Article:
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Archaeologist examines elusive West Virginia Native Americans in new book

Not much is known about the Native Americans that inhabited West Virginia. The Fort Ancient people lived along the state’s major rivers between roughly AD 1,000 and 1,700, but by the time the first Europeans settled in the Ohio Valley and Kanawha Valley, they were gone. 

“Early Native Peoples in West Virginia: The Fort Ancient Culture” by West Virginia University Native American studies professor Darla Spencer, examines what archaeologists do know about the Fort Ancient culture.
You’ve said in the past that not much has been written about the Native Americans that occupied West Virginia, except for in archaeological journals. What resources did you use Darla Spencerbeyond these journals?

I’ve been researching the Fort Ancient culture for over 20 years. During that time, I’ve worked with amateur archaeologists and photographed their collections and visited the Smithsonian Institution twice to photograph their collections from the mounds and Fort Ancient sites in West Virginia. 

The Fort Ancient people lived in the Ohio Valley from southern West Virginia to Indiana. Archaeologists in other states have published a good deal about Fort Ancient in their areas, and I have used those books and articles for comparison. There are many similarities between Fort Ancient sites in West Virginia and those in Ohio and Kentucky. I’ve also done a considerable amount of research with the collections at the Grave Creek Mound Archaeological Complex in Moundsville, which is our state repository for archaeological collections.

What was something particularly interesting that you learned from the collectors?

Some of the collectors or amateur archaeologists have a great many artifacts, particularly pottery. Pottery is a good cultural marker. Much of the pottery from these collections was different from typical Fort Ancient pottery found in Ohio and Kentucky. In particular, corncob impressing was found on the outside surfaces of much of the pottery from West Virginia Fort Ancient sites, but very little has been reported from Ohio or Kentucky. 

However, this type of pottery has been found in Virginia and the Southeast on sites typically occupied by Siouan-speaking people such as the Tutelo and Saponi. This brings up the question of who the Fort Ancient people in West Virginia were in relation to known historic Native American tribes and what language they spoke. Many historians and archaeologists have assumed that Fort Ancient people were ancestors of the Shawnee who lived in the Ohio Valley in [the] 1700s and spoke an Algonquian language.

It appears that Fort Ancient territory in West Virginia was an interface between Fort Ancient people to the west and Siouan-speaking people to the east. While Fort Ancient people in West Virginia shared a great many cultural traits with other Ohio Valley Fort Ancient people, there appears to have been some Siouan influences as well. One theory that seems plausible is that Fort Ancient people intermarried with Siouan people. Since historically the women of the tribes usually made the pottery, perhaps Fort Ancient men were taking Siouan wives.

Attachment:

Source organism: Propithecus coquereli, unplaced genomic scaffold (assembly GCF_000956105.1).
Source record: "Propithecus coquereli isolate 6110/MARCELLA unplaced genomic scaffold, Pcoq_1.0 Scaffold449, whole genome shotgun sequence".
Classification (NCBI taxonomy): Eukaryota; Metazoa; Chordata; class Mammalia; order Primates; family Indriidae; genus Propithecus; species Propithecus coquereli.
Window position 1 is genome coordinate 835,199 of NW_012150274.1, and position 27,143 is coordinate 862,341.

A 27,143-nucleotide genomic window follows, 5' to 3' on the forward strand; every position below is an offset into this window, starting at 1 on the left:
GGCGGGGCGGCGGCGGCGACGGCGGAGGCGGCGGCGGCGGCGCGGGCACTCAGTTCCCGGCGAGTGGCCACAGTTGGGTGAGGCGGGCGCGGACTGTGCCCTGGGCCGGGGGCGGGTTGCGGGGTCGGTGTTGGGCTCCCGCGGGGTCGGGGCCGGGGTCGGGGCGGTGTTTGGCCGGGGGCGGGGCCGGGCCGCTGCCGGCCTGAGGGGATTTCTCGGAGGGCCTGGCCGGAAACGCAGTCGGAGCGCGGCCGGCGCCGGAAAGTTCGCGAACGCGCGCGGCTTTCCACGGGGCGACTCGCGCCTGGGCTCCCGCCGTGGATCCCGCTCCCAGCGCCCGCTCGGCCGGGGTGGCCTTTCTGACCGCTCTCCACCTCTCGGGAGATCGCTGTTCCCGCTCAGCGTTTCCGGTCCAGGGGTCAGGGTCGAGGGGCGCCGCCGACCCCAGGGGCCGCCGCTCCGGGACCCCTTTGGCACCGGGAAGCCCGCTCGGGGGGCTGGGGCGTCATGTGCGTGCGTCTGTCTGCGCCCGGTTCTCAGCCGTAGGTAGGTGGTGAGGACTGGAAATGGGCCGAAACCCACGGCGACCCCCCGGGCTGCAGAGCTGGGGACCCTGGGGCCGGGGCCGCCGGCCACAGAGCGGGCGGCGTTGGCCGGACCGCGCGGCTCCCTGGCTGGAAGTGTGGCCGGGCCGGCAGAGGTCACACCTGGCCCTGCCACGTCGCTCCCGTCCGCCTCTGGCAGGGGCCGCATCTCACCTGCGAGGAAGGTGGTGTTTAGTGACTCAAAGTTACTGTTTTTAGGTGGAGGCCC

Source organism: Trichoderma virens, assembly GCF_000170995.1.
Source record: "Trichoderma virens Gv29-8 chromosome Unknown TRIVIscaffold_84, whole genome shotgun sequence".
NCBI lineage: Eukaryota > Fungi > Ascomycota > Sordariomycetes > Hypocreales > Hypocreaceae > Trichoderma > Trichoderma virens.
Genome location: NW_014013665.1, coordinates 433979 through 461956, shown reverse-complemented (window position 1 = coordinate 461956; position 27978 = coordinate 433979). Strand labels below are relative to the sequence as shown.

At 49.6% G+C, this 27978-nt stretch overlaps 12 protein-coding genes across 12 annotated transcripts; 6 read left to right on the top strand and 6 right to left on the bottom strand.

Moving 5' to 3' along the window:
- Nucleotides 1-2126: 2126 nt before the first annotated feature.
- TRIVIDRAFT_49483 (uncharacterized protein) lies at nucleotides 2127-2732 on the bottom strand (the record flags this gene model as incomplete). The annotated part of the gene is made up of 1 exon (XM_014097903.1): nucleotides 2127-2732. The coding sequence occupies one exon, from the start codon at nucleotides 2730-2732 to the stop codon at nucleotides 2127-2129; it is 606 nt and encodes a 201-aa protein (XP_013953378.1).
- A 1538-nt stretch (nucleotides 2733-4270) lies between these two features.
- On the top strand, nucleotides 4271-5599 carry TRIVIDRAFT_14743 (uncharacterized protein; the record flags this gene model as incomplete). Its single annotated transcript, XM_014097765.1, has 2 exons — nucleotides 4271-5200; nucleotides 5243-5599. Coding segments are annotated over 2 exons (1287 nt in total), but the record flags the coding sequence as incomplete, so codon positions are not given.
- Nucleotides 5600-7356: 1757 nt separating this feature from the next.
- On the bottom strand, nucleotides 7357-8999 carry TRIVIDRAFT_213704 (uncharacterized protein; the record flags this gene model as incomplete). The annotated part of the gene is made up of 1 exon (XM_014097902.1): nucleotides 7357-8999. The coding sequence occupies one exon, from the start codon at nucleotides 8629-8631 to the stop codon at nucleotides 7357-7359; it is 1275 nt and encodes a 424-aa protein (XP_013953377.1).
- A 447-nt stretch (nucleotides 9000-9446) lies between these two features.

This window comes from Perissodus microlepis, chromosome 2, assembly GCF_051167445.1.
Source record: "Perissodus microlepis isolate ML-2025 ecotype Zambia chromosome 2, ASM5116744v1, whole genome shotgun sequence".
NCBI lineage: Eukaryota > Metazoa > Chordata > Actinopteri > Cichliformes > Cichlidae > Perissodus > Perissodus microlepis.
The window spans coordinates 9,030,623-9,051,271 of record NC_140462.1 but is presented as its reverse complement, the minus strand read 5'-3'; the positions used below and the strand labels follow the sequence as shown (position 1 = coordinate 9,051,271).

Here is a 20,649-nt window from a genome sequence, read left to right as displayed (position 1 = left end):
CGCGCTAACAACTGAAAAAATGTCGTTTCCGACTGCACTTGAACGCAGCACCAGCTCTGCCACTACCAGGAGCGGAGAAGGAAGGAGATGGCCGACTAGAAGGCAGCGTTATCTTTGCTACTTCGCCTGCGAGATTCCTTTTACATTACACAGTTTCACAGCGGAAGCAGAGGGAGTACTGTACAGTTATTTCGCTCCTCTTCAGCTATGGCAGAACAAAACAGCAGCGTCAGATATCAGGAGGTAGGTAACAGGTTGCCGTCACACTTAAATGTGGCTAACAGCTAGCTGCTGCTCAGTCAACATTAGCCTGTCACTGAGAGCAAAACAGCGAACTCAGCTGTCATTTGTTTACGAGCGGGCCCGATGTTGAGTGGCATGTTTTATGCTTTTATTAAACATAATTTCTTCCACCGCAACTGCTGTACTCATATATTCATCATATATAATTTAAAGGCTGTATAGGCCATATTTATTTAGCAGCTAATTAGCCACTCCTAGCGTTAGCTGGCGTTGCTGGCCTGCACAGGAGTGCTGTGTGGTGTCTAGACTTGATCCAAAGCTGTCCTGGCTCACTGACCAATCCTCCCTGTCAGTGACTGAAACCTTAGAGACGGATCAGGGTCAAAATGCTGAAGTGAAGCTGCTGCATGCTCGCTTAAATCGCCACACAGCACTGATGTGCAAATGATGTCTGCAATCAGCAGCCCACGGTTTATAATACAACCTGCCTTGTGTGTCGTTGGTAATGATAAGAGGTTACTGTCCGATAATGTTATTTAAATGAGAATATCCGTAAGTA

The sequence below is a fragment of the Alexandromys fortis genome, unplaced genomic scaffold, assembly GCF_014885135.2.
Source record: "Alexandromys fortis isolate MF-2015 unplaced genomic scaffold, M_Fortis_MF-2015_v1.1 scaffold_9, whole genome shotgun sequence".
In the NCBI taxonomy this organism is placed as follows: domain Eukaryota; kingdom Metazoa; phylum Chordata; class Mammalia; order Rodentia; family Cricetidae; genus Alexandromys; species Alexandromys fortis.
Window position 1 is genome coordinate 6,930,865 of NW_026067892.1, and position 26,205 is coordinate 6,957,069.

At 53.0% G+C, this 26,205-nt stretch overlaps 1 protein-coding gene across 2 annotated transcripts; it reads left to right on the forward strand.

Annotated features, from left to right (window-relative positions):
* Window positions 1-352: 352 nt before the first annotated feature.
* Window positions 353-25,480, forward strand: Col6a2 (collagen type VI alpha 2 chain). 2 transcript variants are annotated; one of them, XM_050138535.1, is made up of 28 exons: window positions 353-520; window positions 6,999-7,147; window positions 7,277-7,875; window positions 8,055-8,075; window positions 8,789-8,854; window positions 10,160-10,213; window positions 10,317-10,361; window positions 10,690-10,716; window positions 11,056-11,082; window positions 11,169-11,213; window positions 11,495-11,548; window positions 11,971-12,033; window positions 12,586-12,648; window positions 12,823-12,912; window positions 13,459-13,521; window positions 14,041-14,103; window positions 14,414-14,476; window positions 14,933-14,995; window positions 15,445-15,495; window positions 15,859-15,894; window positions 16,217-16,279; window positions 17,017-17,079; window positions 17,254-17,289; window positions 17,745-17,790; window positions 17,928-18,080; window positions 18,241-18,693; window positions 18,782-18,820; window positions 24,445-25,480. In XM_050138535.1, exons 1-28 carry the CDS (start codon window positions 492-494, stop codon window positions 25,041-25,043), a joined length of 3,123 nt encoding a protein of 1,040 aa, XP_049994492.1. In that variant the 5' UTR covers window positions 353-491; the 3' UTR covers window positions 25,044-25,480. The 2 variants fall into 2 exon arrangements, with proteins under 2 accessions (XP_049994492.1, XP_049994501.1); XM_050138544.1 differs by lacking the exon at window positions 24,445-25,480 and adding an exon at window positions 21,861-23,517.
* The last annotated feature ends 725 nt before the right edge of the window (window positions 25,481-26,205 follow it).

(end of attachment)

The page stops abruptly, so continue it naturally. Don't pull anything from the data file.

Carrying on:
You once said, “Once thought of as Indian hunting grounds, with no permanent inhabitants, West Virginia is teeming with evidence of thriving early native populations.” What did you mean by that?

Growing up in West Virginia, we were not taught in school about native people living here except those that built the mounds. Even today, people will tell me that they were taught that West Virginia was merely an Indian hunting ground with no permanent occupants. One reason for writing this book is to finally put this story to rest.

Native Americans hunted and lived in what is now West Virginia for thousands of years before the first Europeans arrived. For many years, early excavations conducted by amateur archaeologists, but these excavations were usually not published.
West Virginia
However, the Council for West Virginia Archaeology, of which I am a board of directors member, has recently produced a handbook on the pre-European history of West Virginia that would be used in West Virginia history classes in fourth and eighth grades. If that Is adopted, it would also help fill that void in our education.

What do you hope people that read your book will take away from it?

The book was written for a general audience, as well as a reference for archaeologists. I would hope that the people who read it get a sense of who these people that archaeologists call Fort Ancient were, and that they thrived along the river valleys in southern West Virginia for hundreds of years. They led rich full lives here, farming, hunting, fishing and gathering nuts and berries for sustenance. However, artifacts found also show that they had time for recreation. Gaming pieces and musical instruments, such as turkey leg bone flutes and animal bone rasps, have been found that suggest they played games and made music.